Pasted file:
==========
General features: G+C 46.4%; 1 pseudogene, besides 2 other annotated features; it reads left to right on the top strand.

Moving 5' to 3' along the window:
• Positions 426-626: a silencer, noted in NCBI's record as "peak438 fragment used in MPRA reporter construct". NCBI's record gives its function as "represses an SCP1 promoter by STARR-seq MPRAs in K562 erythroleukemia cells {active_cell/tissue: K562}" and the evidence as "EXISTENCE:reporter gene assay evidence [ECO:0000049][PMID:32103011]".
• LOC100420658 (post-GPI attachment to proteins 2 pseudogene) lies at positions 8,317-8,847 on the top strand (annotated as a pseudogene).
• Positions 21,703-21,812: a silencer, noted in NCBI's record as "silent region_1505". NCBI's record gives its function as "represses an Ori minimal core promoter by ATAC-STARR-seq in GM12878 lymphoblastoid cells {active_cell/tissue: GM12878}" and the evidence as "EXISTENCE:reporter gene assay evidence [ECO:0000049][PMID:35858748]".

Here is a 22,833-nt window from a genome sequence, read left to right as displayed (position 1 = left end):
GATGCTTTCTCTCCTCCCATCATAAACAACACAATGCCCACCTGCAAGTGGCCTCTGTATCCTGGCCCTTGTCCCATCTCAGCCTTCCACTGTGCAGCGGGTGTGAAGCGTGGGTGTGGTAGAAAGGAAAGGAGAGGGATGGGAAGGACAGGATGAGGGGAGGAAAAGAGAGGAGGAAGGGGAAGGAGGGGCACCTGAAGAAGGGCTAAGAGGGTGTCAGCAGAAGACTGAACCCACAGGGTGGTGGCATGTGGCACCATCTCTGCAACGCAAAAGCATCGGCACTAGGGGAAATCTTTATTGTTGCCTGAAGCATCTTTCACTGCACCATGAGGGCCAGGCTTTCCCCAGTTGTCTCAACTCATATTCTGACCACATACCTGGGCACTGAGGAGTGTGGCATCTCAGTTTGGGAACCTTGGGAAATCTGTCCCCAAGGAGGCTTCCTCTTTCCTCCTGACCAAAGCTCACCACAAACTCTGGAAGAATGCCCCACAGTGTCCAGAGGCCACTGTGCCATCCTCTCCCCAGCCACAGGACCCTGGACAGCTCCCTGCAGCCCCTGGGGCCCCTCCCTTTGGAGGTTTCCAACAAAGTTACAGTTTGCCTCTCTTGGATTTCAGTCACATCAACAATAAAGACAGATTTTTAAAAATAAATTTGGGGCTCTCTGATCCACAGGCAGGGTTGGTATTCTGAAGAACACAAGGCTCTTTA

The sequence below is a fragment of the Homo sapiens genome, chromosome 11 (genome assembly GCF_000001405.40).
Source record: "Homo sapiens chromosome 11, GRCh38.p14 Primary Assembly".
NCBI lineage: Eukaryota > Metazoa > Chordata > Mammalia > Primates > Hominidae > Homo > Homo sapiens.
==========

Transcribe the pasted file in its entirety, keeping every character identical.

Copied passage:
General features: G+C 46.4%; 1 pseudogene, besides 2 other annotated features; it reads left to right on the top strand.

Moving 5' to 3' along the window:
• Positions 426-626: a silencer, noted in NCBI's record as "peak438 fragment used in MPRA reporter construct". NCBI's record gives its function as "represses an SCP1 promoter by STARR-seq MPRAs in K562 erythroleukemia cells {active_cell/tissue: K562}" and the evidence as "EXISTENCE:reporter gene assay evidence [ECO:0000049][PMID:32103011]".
• LOC100420658 (post-GPI attachment to proteins 2 pseudogene) lies at positions 8,317-8,847 on the top strand (annotated as a pseudogene).
• Positions 21,703-21,812: a silencer, noted in NCBI's record as "silent region_1505". NCBI's record gives its function as "represses an Ori minimal core promoter by ATAC-STARR-seq in GM12878 lymphoblastoid cells {active_cell/tissue: GM12878}" and the evidence as "EXISTENCE:reporter gene assay evidence [ECO:0000049][PMID:35858748]".

Here is a 22,833-nt window from a genome sequence, read left to right as displayed (position 1 = left end):
GATGCTTTCTCTCCTCCCATCATAAACAACACAATGCCCACCTGCAAGTGGCCTCTGTATCCTGGCCCTTGTCCCATCTCAGCCTTCCACTGTGCAGCGGGTGTGAAGCGTGGGTGTGGTAGAAAGGAAAGGAGAGGGATGGGAAGGACAGGATGAGGGGAGGAAAAGAGAGGAGGAAGGGGAAGGAGGGGCACCTGAAGAAGGGCTAAGAGGGTGTCAGCAGAAGACTGAACCCACAGGGTGGTGGCATGTGGCACCATCTCTGCAACGCAAAAGCATCGGCACTAGGGGAAATCTTTATTGTTGCCTGAAGCATCTTTCACTGCACCATGAGGGCCAGGCTTTCCCCAGTTGTCTCAACTCATATTCTGACCACATACCTGGGCACTGAGGAGTGTGGCATCTCAGTTTGGGAACCTTGGGAAATCTGTCCCCAAGGAGGCTTCCTCTTTCCTCCTGACCAAAGCTCACCACAAACTCTGGAAGAATGCCCCACAGTGTCCAGAGGCCACTGTGCCATCCTCTCCCCAGCCACAGGACCCTGGACAGCTCCCTGCAGCCCCTGGGGCCCCTCCCTTTGGAGGTTTCCAACAAAGTTACAGTTTGCCTCTCTTGGATTTCAGTCACATCAACAATAAAGACAGATTTTTAAAAATAAATTTGGGGCTCTCTGATCCACAGGCAGGGTTGGTATTCTGAAGAACACAAGGCTCTTTA

The sequence below is a fragment of the Homo sapiens genome, chromosome 11 (genome assembly GCF_000001405.40).
Source record: "Homo sapiens chromosome 11, GRCh38.p14 Primary Assembly".
NCBI lineage: Eukaryota > Metazoa > Chordata > Mammalia > Primates > Hominidae > Homo > Homo sapiens.